Is it safe to use Ansible to run playbooks on untrusted hosts?

Hi guys! I’m considering creating a simple service that helps users set up some software on servers. I’d like to use Ansible for this, but I’m not very familiar with Ansible. The plan is to load the inventory and SSH keys dynamically for each user, connect and run my playbooks.

They questions I have about this is:

  • Is this completely safe to do, or is there any chance of compromise of the machine that connects to the servers?
  • Exactly what data does Ansible share with the servers it connects to?

I really appreciate if someone with good knowledge of this can answer or point me in a direction where I can find the answers. Thanks! :slight_smile:


It should be safe, assuming you don’t do things to compromise that (for example, you could use the return value of a module executed on a remote server to write files to paths on the controller that are provided by the module’s result - that would allow the remote server to overwrite arbitrary files the user running ansible on the controller has access to).

Besides that, it should not be possible. I’m using should here, since it is always possible that there are bugs. There could be bugs in SSH that allows the remote host to do something bad on hosts connecting to it, there could be a bug in ansible-core that allows remote hosts to do something like that (one such bug has been found in the past and got fixed - I found 1968412 – (CVE-2021-3583) CVE-2021-3583 ansible: Template Injection through yaml multi-line strings with ansible facts used in template. and Path Traversal in Ansible · CVE-2020-1735 · GitHub Advisory Database · GitHub, I think that were the most from the last years). There could be more not yet found bugs in the modules/plugins you are using that allow such things to happen.

And obviously, you always have to care about which data you actually send to a remote system. Modules are by default executed on the remote system (if you don’t use delegate_to: localhost or the local connection), so if you pass on secret data as a module parameter to be run on a remote system, the remote system could intercept that secret. If it’s a secret the remote system knows anyway or is allowed to know, that’s not a problem. But for example if you need to update a DNS entry and you run the DNS update module on the remote machine instead of localhost, your DNS credentials could get hold of by the remote machine. (The only exception is if the module must be run on the remote machine as otherwise the API cannot be reached, for whtaever reason - but then you have to make sure you trust that remote machine enough to pass the information there.)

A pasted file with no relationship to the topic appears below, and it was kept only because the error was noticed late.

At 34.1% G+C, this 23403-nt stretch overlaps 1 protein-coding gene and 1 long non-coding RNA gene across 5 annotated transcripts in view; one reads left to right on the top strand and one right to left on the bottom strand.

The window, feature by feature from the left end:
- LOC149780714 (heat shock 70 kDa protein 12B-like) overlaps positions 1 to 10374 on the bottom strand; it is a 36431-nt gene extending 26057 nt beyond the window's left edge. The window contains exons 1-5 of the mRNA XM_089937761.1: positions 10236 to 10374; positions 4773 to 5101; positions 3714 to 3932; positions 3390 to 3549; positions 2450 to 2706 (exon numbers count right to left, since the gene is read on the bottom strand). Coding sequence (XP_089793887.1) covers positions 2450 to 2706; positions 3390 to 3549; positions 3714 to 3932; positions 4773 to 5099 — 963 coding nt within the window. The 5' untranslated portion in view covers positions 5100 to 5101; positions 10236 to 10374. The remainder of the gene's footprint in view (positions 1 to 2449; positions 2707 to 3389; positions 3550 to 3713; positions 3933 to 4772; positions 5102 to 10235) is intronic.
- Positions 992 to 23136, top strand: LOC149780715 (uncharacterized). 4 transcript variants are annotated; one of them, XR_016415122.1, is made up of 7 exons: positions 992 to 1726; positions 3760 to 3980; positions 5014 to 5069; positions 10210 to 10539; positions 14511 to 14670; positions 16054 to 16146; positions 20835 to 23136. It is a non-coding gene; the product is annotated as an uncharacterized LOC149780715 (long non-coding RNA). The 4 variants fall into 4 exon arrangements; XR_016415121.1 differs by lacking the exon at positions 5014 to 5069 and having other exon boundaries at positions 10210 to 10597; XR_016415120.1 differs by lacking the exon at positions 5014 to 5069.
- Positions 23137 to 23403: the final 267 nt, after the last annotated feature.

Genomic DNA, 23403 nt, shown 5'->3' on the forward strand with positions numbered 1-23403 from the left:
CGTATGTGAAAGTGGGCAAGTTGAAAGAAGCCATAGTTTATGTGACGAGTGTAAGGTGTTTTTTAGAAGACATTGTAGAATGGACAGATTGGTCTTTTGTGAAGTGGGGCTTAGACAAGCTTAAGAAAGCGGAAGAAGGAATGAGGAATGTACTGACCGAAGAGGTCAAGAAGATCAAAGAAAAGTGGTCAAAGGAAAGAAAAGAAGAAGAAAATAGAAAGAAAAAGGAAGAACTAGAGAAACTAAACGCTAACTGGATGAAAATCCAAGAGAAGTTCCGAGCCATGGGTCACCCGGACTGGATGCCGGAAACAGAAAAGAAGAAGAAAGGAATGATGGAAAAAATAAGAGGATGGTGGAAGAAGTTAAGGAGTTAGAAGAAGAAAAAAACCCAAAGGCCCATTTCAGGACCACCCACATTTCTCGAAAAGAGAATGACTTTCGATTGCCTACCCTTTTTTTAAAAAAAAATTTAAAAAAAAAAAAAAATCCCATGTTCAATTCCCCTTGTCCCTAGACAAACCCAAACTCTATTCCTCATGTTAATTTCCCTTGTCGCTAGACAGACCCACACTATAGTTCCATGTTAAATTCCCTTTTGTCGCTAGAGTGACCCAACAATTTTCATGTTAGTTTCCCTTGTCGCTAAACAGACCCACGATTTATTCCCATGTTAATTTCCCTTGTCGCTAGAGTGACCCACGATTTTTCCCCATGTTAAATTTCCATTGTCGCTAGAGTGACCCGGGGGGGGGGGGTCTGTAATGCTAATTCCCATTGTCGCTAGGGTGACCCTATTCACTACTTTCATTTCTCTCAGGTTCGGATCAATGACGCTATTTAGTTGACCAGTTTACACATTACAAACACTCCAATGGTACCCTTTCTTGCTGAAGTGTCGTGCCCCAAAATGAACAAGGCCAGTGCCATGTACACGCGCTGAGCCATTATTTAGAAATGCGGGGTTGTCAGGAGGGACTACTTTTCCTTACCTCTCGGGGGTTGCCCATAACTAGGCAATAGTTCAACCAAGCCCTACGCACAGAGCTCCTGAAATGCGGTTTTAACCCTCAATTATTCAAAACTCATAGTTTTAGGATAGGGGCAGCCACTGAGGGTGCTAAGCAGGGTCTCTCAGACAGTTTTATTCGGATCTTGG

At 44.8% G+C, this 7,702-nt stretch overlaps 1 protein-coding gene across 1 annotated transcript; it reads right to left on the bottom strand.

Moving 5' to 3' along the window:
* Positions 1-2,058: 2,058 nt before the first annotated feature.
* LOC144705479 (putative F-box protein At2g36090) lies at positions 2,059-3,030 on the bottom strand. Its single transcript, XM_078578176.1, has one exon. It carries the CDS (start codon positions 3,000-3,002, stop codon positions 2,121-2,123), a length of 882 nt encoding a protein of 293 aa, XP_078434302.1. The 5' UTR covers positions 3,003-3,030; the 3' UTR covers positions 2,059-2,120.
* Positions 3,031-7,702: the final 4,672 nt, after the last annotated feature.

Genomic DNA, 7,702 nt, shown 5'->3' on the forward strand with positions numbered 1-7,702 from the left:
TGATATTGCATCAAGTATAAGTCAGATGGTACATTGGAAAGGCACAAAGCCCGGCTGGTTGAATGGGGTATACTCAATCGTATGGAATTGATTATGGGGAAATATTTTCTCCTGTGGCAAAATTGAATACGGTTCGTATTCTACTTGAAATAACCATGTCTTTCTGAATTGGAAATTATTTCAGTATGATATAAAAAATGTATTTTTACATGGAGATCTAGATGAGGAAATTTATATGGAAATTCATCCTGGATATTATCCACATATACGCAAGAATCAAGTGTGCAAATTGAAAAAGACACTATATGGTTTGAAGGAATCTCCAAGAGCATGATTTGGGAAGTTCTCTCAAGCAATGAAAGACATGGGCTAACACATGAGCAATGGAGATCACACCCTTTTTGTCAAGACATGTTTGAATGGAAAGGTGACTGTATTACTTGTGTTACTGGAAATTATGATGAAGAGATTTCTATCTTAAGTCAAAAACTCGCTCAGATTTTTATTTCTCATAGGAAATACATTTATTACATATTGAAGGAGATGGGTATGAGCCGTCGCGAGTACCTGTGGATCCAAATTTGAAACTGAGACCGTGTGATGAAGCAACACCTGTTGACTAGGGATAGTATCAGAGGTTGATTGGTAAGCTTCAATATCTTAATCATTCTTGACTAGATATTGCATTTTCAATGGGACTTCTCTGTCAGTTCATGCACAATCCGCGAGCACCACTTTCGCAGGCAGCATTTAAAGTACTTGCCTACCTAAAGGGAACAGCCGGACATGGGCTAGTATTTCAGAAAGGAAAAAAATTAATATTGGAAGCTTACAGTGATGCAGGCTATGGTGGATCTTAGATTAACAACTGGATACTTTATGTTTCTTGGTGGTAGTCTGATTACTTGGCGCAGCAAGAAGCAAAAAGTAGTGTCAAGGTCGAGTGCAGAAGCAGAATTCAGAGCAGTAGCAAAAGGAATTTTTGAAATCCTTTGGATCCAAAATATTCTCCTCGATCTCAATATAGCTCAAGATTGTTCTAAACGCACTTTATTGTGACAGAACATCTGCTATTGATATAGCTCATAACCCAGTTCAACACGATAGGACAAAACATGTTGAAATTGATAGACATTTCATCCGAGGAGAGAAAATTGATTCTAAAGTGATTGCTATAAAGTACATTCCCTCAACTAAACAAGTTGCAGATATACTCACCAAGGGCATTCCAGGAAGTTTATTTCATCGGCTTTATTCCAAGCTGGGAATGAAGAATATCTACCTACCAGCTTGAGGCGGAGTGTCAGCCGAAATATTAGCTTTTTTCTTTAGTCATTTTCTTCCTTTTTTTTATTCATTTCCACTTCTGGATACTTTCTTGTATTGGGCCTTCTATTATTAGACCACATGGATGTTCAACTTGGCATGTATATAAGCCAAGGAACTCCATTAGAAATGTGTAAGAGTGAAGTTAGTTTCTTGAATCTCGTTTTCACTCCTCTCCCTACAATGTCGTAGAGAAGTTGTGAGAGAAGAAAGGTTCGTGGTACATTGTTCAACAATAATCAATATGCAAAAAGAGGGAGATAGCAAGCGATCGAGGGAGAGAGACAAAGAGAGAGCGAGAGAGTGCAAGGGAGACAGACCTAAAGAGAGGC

So, to bome back to your two questions:

  1. Connecting to other machines is never completely safe. There’s always the chance of bugs not yet found that allow the remote side to exploit you.

    You can always minimize the risk by running the connection to the remote machine from a container, which contains the minimal amount of data needed to accomplish the task, and extract the information you need to store as a result of that task from the container as safe as possible.

  2. Generally if you run a module on a remote, the module’s code and the task parameters are sent to the remote machine, and the module is executed there with these parameters.

    This only holds true for modules with the default action plugin though: once you have a specialized action plugin, that plugin can do some preprocessing on the controller and send whatever it wants over to the remote. This is for example used by the template module to template the file on the controller, and only send over the result to the remote (that means that the variables needed to template don’t have to be sent over! - and you don’t need Jinja2 on the remote). But badly written action plugins can obviously also pass things on to the remote you don’t expect.

    The modules coming with ansible-core don’t do that, but if you look at the whole of Ansible community distribution, for example, which consists out of a large set of collections with many more modules and also action plugins, it could be possible that some of them do stupid things. So you want to do some review for all modules that you actually want to execute on remotes (and check whether other action plugins are involved in executing them).